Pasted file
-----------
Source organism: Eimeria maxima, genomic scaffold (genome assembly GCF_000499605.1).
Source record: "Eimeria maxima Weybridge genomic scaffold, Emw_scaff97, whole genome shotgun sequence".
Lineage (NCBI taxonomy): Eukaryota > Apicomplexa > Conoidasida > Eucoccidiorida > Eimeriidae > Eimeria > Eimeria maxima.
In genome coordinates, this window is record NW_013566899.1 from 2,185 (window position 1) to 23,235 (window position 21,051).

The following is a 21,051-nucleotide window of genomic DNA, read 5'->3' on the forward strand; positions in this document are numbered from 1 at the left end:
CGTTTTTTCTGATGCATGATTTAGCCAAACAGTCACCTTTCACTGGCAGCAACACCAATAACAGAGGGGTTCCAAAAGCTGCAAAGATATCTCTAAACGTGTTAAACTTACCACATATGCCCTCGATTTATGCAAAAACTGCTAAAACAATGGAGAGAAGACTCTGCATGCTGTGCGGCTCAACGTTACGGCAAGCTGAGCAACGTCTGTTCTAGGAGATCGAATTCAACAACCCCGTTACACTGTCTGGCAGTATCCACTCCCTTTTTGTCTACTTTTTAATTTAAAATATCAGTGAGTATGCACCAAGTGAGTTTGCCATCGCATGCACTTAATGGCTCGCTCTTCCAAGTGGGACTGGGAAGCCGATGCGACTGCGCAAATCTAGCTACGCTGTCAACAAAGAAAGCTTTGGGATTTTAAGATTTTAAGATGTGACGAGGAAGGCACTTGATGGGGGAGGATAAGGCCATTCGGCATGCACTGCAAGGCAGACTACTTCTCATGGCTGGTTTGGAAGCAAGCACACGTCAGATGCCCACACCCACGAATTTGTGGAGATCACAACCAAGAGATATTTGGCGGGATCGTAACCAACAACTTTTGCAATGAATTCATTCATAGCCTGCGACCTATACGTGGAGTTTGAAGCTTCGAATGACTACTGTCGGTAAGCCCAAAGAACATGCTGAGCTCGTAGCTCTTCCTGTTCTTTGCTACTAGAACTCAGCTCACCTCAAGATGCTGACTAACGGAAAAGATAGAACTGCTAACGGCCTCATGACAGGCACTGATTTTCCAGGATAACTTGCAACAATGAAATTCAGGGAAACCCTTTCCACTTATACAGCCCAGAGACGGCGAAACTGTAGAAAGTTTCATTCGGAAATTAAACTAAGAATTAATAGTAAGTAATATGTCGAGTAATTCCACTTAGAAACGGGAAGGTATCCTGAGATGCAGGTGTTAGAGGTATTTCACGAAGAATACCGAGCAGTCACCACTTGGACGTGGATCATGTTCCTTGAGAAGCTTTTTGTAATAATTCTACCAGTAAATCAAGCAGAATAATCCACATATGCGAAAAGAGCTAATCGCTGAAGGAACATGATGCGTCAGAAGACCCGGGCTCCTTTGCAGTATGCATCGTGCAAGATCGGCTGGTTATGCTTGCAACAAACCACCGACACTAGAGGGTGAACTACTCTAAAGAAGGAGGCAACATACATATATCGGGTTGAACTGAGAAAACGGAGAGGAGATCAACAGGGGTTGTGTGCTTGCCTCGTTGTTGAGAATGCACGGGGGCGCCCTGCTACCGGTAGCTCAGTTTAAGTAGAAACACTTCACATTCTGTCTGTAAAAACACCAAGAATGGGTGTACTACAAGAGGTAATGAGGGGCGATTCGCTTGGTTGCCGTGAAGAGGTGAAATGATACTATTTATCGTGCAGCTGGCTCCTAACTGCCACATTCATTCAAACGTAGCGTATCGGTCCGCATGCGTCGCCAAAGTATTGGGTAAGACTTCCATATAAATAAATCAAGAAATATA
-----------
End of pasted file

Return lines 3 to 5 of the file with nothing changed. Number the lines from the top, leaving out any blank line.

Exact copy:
Lineage (NCBI taxonomy): Eukaryota > Apicomplexa > Conoidasida > Eucoccidiorida > Eimeriidae > Eimeria > Eimeria maxima.
In genome coordinates, this window is record NW_013566899.1 from 2,185 (window position 1) to 23,235 (window position 21,051).

The following is a 21,051-nucleotide window of genomic DNA, read 5'->3' on the forward strand; positions in this document are numbered from 1 at the left end: